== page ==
IT happens almost every time it snows. I can be dashing from one errand to another, trying to squeeze in a trip to the grocery store before it closes, when a few soft snowflakes glance across the car windshield and quietly transport me back to a long-ago winter in Korea. Although nearly 20 years have passed since I took my first solitary stroll through the woods at Tae Nung, I can still hear the crunch my boots made in the crusty snow and the soft susurrus of the wind in the elegant Asian pines.
Eighty of us, just out of college and raring to see the world, had spent three months that fall learning all we could about Korea for a Peace Corps teacher-training program. We'd been drilled in Korean language, history, geography, music, art - even table manners - for 10 hours a day, six days a week. And we'd thrived on the frantic pace, eager to soak up every fact and inflection that was tossed our way.
We arrived in the bustling capital city of Seoul in January and plunged into several weeks of practice teaching, taking advantage of the winter school vacation to try out our newly acquired skills on the students who had volunteered for the impromptu English classes. That done, we had been bused and jeeped to the provincial colleges and universities where we would spend the next two years. Although my assigned school was only an hour's drive from Seoul, I felt suddenly marooned.
After so many months of such intensive living, I was alone - and the solitude was overwhelming. My luggage was in transit, and I had no books to read, no paper to write on, no radio or tape recorder to listen to. Because it would be three more weeks before any other teachers or students arrived on campus, there was no one to talk to, even if I had been fluent enough to carry on a grammatical conversation.
There was nothing to do, it seemed, but go for long walks.
Our campus spread around the crest of a smallish hill, and I could have wound my way down through a number of breaks in the surrounding woods and rice fields to the handful of shops that clustered around the bus stop. The path that intrigued me day after day, however, led into a national forest preserve.
The snow was deep that winter and the going was slow. But as I set out each morning after breakfast, carrying a makeshift backpack filled with apples and crackers, I fancied myself quite the explorer. I didn't have to blaze my own trails, but I did need to pay close attention to the rainbow-colored signposts that sprouted beside the path like clusters of iridescent mushrooms. My grasp of Chinese characters was minimal at best, and I didn't want to miss the turn to the royal tombs.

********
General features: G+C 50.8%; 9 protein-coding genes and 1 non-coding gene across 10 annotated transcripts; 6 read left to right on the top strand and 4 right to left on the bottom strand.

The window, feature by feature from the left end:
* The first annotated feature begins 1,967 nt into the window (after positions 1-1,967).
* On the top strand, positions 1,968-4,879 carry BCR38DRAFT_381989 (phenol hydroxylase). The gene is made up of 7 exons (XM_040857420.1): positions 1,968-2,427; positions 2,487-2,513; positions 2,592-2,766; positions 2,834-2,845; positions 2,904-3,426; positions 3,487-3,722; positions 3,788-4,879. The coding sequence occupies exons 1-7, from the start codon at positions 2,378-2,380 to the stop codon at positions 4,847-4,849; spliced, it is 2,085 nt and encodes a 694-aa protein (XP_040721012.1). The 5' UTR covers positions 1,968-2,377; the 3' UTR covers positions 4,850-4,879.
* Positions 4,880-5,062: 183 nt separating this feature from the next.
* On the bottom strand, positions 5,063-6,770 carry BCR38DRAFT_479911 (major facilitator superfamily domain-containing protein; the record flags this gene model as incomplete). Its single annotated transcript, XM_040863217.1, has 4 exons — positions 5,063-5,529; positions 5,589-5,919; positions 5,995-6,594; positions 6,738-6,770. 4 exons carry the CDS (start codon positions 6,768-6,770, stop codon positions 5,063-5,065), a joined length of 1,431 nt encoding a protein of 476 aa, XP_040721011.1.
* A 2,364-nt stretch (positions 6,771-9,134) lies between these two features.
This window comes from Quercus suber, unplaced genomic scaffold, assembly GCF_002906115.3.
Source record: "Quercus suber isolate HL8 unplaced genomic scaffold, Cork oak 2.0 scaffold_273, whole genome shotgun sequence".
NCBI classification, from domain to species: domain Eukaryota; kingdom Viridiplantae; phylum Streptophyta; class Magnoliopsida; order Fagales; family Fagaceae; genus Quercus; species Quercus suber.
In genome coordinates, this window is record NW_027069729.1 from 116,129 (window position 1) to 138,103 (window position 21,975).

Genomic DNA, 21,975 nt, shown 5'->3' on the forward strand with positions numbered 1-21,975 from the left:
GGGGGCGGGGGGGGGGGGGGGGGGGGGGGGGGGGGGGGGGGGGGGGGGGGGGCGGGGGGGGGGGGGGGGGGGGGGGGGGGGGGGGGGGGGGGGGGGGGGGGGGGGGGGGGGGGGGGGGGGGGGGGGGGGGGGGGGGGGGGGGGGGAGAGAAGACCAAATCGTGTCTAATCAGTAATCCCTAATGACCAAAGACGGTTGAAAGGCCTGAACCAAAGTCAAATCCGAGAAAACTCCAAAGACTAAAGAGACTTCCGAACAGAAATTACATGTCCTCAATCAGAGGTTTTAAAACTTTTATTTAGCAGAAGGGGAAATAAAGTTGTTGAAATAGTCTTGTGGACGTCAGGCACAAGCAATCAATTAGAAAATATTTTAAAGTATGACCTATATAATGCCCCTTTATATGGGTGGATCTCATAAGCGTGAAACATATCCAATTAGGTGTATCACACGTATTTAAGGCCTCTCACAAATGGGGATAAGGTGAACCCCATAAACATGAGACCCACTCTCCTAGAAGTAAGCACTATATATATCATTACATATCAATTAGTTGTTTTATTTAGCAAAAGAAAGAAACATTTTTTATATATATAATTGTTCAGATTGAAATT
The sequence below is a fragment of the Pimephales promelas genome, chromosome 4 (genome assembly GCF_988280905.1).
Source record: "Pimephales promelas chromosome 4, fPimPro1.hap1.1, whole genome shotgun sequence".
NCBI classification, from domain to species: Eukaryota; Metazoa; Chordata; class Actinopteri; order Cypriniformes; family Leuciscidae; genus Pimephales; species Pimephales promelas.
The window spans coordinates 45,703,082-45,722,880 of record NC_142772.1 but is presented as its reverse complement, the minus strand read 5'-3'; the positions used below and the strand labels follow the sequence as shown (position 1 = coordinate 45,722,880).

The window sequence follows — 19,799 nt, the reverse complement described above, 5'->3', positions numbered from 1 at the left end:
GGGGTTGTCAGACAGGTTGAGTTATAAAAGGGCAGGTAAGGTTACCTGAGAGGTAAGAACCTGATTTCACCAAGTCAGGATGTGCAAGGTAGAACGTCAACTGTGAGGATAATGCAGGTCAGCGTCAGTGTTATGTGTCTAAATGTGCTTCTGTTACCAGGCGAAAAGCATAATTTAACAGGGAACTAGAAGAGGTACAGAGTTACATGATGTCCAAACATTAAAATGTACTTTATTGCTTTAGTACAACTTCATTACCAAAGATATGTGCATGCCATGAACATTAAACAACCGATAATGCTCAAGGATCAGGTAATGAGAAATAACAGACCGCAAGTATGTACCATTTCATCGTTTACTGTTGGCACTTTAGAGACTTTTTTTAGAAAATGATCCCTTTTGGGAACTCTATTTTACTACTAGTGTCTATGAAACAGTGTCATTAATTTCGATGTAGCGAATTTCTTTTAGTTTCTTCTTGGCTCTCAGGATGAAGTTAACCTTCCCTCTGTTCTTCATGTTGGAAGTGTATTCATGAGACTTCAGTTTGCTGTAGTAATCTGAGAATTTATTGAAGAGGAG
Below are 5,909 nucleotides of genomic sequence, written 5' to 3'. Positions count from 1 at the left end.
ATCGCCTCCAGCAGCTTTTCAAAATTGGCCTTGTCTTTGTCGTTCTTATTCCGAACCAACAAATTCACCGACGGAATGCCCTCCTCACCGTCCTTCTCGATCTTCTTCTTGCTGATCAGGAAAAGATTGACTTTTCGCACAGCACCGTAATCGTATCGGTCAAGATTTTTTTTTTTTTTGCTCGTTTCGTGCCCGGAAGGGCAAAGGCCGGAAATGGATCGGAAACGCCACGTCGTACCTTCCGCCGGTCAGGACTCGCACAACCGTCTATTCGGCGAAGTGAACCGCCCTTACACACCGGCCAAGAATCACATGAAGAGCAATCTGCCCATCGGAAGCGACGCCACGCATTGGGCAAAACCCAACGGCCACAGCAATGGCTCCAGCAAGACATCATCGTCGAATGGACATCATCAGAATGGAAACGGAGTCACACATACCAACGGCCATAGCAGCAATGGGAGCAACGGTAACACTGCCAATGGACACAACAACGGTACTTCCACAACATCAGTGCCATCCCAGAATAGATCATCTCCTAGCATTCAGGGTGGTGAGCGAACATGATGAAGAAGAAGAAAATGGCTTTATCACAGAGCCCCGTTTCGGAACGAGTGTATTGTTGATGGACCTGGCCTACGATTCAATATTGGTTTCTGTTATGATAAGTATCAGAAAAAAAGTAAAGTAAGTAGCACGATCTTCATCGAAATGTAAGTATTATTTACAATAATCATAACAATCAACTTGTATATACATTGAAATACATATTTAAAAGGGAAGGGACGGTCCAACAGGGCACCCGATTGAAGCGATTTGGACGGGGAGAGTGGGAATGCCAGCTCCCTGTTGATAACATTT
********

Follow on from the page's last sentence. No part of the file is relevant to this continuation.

I'd come upon the burial site on my first outing. Set on a moderate rise in a carefully chosen clearing in the forest, the mounded-over tombs resembled hundreds of others that dotted the Korean countryside like so many dozing turtles. What gave the site its particular appeal were the larger-than-life-size stone statues that stood nearby on silent guard.
They flanked the tombs on either side, one a scholar and one a soldier. Decked out in splendid robes and headdresses, with curlicued designs that boasted of the stonecutters' art, they both bore the same enigmatic expression - one I hadn't seen in Western art. It spoke to me of infinite patience and tolerance. The Mona Lisa gone Confucian, perhaps.
I ended up spending a lot of lunch hours in that forest clearing. As the winter vacation drew to a close and I got the first flutterings of stage fright at the thought of facing a classroom of students, I began to look forward to my daily hike and picnic. It was a quiet interlude, a break away from the busy schedule that I could feel building up around me. A few weeks in the woods had finally compelled me to stop and enjoy the view.
And what a view it was. Standing beside the tombs, I could see for miles around. Tidy rice paddies and winter barley fields filled the foreground, and beyond those the hazy smoke of noontime cooking fires wound slowly toward the horizon.
Then there were those two stone statues. How many centuries they had stood, I could only guess. I learned that they were called the ``twin ranks'' and represented the king's official military and civilian advisers. But I couldn't help wondering about their vigil: What were they supposed to teach? Who would come to listen? Why there, in those forgotten woods?
Once the new school term began, I didn't have much time to spend in my secluded clearing. There weren't too many lunch hours when I could put my feet up and crunch on an apple. But I'm thankful the questions remained.
In fact, I began to ask similar questions about my own role - at the school where I'd been assigned for two years, and in other destinations and tasks that followed. Even today, each gentle snowfall helps to remind me to stop and ask and listen.